Vociferous objections over the drafting of Central Madrasa Board (CMB) Act, 2009, has forced the government to rework its proposal and involve more members of the Muslim community in drafting the Act.
In a meeting between human resource development (HRD) ministry and Muslim members of parliament (MP), the MPs agreed on the CMB but not the way government wanted. They strongly objected to the composition of the proposed body saying that it did not represent the community in a fair manner.
HRD minister Kapil Sibal has asked the Muslim MPs to come up with a fresh draft of the bill within one month, clearly stating how the Muslim community wants the board to be.
In a meeting attended by only 18 MPs out of the 30 who had confirmed, three objected to the proposal of the CMB very strongly. They were Majilis-e-Ittehadul Muslimeen MP from Hyderabad Asaddudin Owaisi, Trinamool’s Sultan Ahmad, who is also a minister in the UPA government and Ahmad Syed Malihabadi (Independent).
After the other MPs, including BJP’s Shanawaz Hussain, broadly agreed to go with the government over the issue of setting up a CMB and with the teaching of modern subjects in the seminaries. But they wanted that without government interference.
“It was a very fruitful meeting. However, there were concerns from many MPs about the constitution of the CMB Act. They believed that the government’s intention is fair but the bill needs major modifications. I have agreed to it and asked them to draft the bill and bring it to me which I will take before the ulemas (clerics). I don’t want to give any impression that the government is in a hurry to interfere in their religious teachings,” HRD minister Kapil Sibal said.
The ministry clarified that the government will not set up any board without the consensus of the community and if they don’t agree then there will be no Madrasa board. “I have no urgency. If they (Muslim community) doesn’t want to teach modern subjects in their Madrasas I am not going to force them,” Sibal said.
The MPs had objected to the interference of government in the running of the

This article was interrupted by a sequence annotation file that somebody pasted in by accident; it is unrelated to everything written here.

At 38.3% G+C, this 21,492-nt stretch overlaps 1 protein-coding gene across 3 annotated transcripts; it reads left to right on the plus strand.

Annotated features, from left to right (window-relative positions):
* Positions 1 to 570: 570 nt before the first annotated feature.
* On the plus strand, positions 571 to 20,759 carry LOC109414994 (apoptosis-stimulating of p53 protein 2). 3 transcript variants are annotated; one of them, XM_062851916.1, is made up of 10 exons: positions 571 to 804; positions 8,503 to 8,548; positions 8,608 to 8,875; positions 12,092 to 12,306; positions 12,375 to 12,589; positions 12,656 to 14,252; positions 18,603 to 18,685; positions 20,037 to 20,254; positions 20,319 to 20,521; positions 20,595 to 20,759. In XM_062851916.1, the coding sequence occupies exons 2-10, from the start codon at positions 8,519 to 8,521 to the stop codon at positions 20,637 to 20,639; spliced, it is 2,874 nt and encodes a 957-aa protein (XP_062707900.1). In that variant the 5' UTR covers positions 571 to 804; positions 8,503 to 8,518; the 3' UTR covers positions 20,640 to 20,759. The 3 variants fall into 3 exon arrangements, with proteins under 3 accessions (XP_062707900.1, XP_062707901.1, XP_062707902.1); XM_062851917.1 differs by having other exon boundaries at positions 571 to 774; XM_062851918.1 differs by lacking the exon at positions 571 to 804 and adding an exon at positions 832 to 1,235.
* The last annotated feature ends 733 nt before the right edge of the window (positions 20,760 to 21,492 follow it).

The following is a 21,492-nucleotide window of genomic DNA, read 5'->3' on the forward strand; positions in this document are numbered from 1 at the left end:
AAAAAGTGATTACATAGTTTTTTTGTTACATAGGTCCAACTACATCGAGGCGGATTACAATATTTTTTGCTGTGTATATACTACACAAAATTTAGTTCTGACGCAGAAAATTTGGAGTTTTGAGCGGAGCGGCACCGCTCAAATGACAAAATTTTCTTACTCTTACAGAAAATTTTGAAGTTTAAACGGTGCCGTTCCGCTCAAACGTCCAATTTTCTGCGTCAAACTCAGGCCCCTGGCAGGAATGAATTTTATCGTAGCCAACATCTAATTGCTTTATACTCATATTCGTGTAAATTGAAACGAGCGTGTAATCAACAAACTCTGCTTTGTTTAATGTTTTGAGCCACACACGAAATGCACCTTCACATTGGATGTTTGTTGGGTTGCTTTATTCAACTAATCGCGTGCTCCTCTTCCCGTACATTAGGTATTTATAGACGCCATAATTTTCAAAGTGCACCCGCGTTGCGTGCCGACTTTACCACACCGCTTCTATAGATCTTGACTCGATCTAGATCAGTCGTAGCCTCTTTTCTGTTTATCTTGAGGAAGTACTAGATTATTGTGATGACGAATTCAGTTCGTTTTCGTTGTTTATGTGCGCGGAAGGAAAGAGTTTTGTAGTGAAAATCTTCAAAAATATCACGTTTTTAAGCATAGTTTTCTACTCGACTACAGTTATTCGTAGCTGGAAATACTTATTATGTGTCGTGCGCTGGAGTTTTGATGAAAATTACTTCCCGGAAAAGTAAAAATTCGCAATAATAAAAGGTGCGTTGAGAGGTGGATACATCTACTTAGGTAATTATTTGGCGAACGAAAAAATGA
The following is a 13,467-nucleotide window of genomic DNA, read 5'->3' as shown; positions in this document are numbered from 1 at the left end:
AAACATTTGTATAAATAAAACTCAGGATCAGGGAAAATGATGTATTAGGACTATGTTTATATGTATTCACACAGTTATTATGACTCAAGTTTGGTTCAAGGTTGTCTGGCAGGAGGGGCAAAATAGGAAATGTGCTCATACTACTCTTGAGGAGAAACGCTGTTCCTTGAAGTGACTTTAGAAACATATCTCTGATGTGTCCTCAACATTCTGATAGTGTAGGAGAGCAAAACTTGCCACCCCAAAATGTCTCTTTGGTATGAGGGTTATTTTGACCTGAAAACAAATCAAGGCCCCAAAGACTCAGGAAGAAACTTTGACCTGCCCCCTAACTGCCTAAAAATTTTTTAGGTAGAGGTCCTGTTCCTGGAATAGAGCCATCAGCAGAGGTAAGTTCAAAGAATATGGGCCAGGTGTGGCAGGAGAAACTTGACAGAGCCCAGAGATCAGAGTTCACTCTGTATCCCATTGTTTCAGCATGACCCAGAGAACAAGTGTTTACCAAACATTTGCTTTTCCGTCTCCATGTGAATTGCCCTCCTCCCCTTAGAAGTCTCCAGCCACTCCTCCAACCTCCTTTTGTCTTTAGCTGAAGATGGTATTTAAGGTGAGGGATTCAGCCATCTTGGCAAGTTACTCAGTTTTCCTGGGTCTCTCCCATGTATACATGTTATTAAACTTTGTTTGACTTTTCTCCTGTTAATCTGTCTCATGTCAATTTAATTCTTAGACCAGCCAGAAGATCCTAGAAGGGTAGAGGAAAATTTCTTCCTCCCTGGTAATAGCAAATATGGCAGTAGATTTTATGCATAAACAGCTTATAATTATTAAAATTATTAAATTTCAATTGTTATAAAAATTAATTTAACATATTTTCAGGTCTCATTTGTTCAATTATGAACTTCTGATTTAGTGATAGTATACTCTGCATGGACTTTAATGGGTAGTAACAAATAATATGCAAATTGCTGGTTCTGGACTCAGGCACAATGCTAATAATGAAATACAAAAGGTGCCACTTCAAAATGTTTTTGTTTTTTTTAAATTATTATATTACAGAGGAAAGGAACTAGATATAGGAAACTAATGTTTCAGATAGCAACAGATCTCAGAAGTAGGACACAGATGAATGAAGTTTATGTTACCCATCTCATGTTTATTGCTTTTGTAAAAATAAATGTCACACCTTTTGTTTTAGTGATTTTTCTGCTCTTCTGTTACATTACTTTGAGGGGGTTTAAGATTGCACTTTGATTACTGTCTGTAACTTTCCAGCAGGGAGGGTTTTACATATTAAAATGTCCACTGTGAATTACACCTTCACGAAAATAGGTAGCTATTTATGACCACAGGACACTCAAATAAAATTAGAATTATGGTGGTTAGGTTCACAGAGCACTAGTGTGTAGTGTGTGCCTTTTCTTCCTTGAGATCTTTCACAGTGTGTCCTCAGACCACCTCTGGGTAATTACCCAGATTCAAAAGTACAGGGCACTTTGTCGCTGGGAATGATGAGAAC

“The moment you say that in case of a dispute, the decision of the central government will be final, you give a feel that Madrasas have an element of grey. You are viewing us with suspicion. Why doesn’t the government regulate Sanskrit vidyapeeth’s. The bill doesn’t have the preamble clarifying why such a board is required,” Owaisi said.
The Central Madrasa Board Bill, 2009, gives power to the board to take steps for the standardisation of the non-theological aspects of Madrasa system education and its comprehensive, systematic and integrated development.
For this purpose the board can promote education in non-theological subjects without interfering in any manner in the theological content and evaluation of Madrasa education. It will also devise ways to promote education of Muslim girls to eradicate gender-based educational disparity.
However, the government reserves the power to appoint the panel that would run the board, remove any member, and monitor the way funds are used.
The board can also grant or refuse affiliation to a Madrasa and withdraw affiliation based on the recommendations of the Affiliation Committee. It can recommend measures for standardisation of Madrasa system of education, introduce modern text books on any subject, other than religious texts, as extra reading to complement students’ knowledge, recommend curriculum, syllabus, courses of studies to be followed and books to be studied in affiliated Madrasas for examinations instituted by the board. All madrasas will be affiliated with CBSE for a certificate.
The Madrasas affiliated with the board will be provided computers and other information communication technology (ICT), multimedia and audio-visual aids for teaching. Their teachers will have to use modern methodology for teaching and the board will support Madrasas in providing salaries.